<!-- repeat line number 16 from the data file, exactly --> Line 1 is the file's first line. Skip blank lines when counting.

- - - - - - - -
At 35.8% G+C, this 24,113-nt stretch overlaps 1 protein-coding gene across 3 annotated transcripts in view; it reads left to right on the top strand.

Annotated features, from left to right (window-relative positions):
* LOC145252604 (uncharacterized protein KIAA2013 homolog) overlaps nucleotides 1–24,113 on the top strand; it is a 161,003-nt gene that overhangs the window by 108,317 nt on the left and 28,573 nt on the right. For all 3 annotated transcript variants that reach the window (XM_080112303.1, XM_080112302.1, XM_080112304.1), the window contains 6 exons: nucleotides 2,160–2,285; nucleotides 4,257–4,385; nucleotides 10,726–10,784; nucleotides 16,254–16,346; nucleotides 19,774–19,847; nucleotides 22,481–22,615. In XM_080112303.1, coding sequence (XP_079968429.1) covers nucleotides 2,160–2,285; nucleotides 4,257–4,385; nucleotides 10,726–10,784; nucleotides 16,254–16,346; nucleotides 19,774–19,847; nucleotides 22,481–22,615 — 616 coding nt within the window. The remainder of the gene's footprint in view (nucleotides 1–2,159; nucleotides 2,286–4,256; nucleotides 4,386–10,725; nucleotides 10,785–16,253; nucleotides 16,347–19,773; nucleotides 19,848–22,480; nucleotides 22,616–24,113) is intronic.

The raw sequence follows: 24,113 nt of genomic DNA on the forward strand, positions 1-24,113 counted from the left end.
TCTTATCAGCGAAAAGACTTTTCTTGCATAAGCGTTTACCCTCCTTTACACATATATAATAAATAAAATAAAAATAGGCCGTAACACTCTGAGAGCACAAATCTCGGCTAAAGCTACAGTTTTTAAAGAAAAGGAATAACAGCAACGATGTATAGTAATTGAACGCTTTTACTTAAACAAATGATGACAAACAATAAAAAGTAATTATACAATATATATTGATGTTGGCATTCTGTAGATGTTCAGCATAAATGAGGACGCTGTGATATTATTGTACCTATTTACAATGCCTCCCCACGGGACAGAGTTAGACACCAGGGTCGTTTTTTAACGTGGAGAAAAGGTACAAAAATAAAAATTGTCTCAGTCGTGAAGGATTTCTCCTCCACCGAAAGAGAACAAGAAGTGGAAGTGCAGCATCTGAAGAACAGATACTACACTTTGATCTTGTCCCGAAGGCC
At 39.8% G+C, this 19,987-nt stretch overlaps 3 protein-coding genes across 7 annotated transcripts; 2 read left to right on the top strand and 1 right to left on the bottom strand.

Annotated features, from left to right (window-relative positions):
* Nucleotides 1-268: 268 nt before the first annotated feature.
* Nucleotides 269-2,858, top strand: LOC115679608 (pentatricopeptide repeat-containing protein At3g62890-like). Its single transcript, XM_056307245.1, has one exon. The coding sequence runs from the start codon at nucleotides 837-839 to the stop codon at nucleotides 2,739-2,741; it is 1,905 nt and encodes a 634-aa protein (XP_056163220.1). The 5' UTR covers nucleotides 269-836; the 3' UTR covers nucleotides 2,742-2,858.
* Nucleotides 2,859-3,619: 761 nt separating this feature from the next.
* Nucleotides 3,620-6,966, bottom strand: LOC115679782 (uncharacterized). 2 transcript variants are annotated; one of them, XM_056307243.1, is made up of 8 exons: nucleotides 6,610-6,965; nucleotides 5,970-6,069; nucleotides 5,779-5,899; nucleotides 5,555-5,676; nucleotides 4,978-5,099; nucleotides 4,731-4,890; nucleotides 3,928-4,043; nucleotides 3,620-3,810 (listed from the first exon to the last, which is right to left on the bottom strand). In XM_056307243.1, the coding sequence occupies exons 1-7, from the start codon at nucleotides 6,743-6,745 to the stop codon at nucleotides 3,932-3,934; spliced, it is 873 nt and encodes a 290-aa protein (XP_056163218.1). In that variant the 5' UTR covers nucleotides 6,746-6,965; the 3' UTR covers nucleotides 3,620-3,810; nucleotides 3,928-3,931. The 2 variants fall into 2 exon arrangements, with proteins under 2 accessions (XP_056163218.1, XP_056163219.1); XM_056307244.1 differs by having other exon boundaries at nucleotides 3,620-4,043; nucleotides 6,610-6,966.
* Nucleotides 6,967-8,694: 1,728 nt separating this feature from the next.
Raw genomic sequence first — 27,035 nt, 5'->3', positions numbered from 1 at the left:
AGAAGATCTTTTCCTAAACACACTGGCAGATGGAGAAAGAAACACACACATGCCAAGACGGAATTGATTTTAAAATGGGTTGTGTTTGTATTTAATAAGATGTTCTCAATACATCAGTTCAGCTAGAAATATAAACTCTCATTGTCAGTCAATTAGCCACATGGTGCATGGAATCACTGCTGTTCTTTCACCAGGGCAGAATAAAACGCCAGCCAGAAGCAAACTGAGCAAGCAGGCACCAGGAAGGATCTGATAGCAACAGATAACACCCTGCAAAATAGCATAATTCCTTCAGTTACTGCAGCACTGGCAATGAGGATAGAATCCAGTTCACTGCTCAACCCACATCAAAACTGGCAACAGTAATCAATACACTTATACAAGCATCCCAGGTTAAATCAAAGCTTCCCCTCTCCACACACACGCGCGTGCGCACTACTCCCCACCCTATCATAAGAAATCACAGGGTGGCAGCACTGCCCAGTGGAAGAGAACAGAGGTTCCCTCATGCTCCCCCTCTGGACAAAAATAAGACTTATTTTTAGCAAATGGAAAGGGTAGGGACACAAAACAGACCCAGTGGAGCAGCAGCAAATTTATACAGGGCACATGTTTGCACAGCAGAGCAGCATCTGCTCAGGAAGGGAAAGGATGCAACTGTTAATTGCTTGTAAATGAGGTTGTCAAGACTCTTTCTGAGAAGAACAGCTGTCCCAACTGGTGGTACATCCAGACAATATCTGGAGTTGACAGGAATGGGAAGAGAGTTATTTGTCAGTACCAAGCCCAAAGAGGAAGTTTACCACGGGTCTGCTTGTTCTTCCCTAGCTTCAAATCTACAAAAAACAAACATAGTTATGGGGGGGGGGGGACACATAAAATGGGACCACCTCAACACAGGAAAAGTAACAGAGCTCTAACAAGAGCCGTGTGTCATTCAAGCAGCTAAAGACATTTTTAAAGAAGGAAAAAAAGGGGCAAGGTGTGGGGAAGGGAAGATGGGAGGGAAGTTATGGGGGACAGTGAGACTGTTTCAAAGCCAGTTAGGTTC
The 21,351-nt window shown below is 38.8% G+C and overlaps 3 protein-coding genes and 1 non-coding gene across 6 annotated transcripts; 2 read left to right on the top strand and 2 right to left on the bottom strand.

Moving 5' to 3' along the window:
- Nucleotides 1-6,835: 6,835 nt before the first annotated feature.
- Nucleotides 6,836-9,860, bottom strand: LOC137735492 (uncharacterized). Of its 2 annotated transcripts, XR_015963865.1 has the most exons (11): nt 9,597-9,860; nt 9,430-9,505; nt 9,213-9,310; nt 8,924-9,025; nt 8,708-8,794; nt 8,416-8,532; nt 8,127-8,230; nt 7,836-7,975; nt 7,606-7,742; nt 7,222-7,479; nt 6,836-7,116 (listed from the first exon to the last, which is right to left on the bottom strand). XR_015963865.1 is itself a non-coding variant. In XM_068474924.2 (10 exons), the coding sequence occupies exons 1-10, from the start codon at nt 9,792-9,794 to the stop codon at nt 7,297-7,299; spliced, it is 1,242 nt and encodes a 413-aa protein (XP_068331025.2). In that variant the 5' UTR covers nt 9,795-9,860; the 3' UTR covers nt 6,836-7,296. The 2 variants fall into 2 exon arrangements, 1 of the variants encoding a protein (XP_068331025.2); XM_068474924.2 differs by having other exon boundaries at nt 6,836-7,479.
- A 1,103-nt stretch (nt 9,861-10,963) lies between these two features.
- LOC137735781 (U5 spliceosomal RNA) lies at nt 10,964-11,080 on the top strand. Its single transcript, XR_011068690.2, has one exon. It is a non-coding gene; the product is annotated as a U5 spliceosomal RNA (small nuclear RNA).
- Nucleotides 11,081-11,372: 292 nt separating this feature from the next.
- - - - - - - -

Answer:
Moving 5' to 3' along the window: